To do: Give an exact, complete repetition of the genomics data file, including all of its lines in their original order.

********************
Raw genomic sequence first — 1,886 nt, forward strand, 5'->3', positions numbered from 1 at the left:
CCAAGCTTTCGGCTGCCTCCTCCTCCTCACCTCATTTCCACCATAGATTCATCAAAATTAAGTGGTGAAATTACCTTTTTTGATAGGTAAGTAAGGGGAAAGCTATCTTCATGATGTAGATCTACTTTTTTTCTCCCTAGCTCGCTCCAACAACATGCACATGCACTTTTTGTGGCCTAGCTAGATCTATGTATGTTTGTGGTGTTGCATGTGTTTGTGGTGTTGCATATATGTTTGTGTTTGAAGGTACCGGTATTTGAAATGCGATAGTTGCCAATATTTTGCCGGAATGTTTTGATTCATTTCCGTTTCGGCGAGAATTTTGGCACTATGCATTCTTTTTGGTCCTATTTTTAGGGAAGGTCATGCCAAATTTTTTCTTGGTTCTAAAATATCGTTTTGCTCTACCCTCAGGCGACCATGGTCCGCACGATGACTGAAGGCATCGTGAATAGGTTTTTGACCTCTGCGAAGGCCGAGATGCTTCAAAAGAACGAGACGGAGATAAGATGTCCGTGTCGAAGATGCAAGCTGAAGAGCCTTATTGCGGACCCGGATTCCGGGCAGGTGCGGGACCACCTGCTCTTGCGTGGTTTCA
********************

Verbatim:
Raw genomic sequence first — 1,886 nt, forward strand, 5'->3', positions numbered from 1 at the left:
CCAAGCTTTCGGCTGCCTCCTCCTCCTCACCTCATTTCCACCATAGATTCATCAAAATTAAGTGGTGAAATTACCTTTTTTGATAGGTAAGTAAGGGGAAAGCTATCTTCATGATGTAGATCTACTTTTTTTCTCCCTAGCTCGCTCCAACAACATGCACATGCACTTTTTGTGGCCTAGCTAGATCTATGTATGTTTGTGGTGTTGCATGTGTTTGTGGTGTTGCATATATGTTTGTGTTTGAAGGTACCGGTATTTGAAATGCGATAGTTGCCAATATTTTGCCGGAATGTTTTGATTCATTTCCGTTTCGGCGAGAATTTTGGCACTATGCATTCTTTTTGGTCCTATTTTTAGGGAAGGTCATGCCAAATTTTTTCTTGGTTCTAAAATATCGTTTTGCTCTACCCTCAGGCGACCATGGTCCGCACGATGACTGAAGGCATCGTGAATAGGTTTTTGACCTCTGCGAAGGCCGAGATGCTTCAAAAGAACGAGACGGAGATAAGATGTCCGTGTCGAAGATGCAAGCTGAAGAGCCTTATTGCGGACCCGGATTCCGGGCAGGTGCGGGACCACCTGCTCTTGCGTGGTTTCA